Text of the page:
From the Flight Deck
May 20, 2020


The U.S. House of Representatives passed House Resolution 6800, the Health and Economic Recovery Omnibus Emergency Solutions (HEROES) Act, a $3 trillion coronavirus relief package.  The HEROES Act passed 208 to 199. Voting largely followed party lines.  But, fourteen House Democrats opposed the bill, and one Republican, retiring Rep. Peter King (R-NY), voted for the measure.  This week we take a closer look at this bill’s trajectory, along with several in-flight COVID-19 legislative measures circling over DCA and taking off across the country.



The cornerstone of the 1,800-page bill is $875 billion for state and local governments and $20 billion each for tribal governments and U.S. territories.  A provision of the bill that Democratic party leadership favors, but is vehemently opposed by Republicans, is another round of $1,200 stimulus checks to an expanded pool of eligible adults.  The bill would also add $75 billion for testing, new provisions for hazard pay for essential workers, $75 billion in mortgage relief, $100 billion for rental assistance, another $25 billion for the Postal Service, student loan forgiveness up to $10,000 per borrower, and expansions to federal nutrition and unemployment programs.



Of additional note, cannabis-banking related language that mirrors the Secure and Fair Enforcement (SAFE) Banking Act, appears on pages 1,066-1,091 of the HEROES Act.  The SAFE Banking Act passed the House in September with bipartisan support.  We’ll stay in radio contact on this provision.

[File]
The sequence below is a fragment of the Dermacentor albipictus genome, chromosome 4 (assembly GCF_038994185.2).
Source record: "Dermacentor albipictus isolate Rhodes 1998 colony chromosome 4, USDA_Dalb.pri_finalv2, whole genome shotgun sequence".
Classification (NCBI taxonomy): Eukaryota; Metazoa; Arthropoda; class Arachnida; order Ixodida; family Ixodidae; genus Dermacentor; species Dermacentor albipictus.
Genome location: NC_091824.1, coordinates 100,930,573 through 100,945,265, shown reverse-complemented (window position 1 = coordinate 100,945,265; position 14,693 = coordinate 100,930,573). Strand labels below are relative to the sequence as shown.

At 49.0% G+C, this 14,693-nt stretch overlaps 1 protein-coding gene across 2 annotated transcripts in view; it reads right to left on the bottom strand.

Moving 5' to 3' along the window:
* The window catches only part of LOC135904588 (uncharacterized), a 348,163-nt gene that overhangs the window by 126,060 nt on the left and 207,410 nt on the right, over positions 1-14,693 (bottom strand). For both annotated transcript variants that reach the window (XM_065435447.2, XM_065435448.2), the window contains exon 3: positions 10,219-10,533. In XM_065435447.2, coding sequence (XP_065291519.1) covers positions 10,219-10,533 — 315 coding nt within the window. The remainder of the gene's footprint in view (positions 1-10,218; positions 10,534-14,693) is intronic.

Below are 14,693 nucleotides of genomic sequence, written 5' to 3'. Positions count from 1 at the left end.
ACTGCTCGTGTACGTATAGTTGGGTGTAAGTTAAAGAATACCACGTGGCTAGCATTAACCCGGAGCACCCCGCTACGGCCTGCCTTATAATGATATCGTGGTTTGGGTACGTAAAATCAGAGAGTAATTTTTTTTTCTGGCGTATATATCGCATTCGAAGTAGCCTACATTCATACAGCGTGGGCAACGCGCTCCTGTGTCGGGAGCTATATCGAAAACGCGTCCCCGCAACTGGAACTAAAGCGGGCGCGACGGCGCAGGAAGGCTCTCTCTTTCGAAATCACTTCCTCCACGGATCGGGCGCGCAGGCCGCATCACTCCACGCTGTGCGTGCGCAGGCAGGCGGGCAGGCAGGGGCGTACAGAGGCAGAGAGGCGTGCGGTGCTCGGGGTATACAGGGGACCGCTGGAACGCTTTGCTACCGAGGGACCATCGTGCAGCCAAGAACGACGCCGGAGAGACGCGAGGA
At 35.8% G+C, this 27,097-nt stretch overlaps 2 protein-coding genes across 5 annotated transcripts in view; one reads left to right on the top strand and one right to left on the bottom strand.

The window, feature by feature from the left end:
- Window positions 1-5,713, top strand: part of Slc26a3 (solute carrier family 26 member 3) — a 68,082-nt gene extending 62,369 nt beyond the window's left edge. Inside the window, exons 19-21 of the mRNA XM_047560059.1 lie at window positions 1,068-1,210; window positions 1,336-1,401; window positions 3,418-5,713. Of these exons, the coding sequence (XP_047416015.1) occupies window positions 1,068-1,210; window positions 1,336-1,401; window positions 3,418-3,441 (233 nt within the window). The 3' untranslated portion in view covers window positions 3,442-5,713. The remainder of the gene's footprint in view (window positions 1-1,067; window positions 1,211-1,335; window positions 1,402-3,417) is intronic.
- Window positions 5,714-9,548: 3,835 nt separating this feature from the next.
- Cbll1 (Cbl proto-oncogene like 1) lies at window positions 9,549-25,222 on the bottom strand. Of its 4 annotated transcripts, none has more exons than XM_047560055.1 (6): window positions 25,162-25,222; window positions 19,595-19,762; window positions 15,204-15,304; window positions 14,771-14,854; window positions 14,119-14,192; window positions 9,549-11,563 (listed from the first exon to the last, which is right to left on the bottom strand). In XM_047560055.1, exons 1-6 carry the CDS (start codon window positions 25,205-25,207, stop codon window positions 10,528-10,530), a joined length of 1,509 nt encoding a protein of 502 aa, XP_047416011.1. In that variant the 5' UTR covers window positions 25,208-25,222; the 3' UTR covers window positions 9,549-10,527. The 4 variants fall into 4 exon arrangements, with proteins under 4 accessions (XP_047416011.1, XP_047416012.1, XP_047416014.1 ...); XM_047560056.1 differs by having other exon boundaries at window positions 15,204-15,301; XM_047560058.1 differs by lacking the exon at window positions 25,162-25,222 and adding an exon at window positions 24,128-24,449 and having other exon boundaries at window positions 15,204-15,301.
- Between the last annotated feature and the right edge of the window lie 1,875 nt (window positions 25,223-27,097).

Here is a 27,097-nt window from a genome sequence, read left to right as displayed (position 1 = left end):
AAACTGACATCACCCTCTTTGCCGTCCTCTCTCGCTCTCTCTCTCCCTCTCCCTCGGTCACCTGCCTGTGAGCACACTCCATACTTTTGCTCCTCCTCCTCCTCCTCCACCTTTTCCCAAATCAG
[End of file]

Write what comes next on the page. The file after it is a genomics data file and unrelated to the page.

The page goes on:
In connection with the HEROES Act, the House adopted a resolution to permit remote voting in the House for the first time since the legislative branch was founded in 1789.  The resolution allows the Speaker of the House to designate a 45-day period for the proxy rule to apply.  If the public health emergency is still in effect when that period expires, the Speaker may renew it for another 45 days. If the declared public health emergency expires during the 45-day window, then the proxy period also terminates. All 217 votes in favor of the resolution came from Democratic members, and all Republican representatives voted against it.



Senate Republicans have the House stimulus bill on radar lock as it enters the upper chamber.  And, the White House signaled its intent to veto the measure, if passed. Commentators expect the flight plan for the HEROES Act is to spark difficult negotiations among Democratic leadership, the president, and Senate Republicans, and is also likely to be the last major COVID-19 response bill to land before November's presidential and congressional elections.  We will check back when we get a little closer to our destination.


Additional COVID-19 Measures


A bi-partisan group of lawmakers in the House and Senate introduced the Pandemic Heroes Compensation Act.  The legislation would create a compensation fund for workers and the families of workers deemed essential during the coronavirus pandemic who have continued to leave their homes for work even as stay-at-home orders have forced most Americans to work remotely. The bill would “authorize appropriated funds as needed for five years” overseen by a special master, with funds made available to essential workers who worked outside the home and family members who became ill with coronavirus through contact with them.  The current bill tracks the 9/11 Victims Fund established in the wake of the terrorist attacks on September 11, 2001.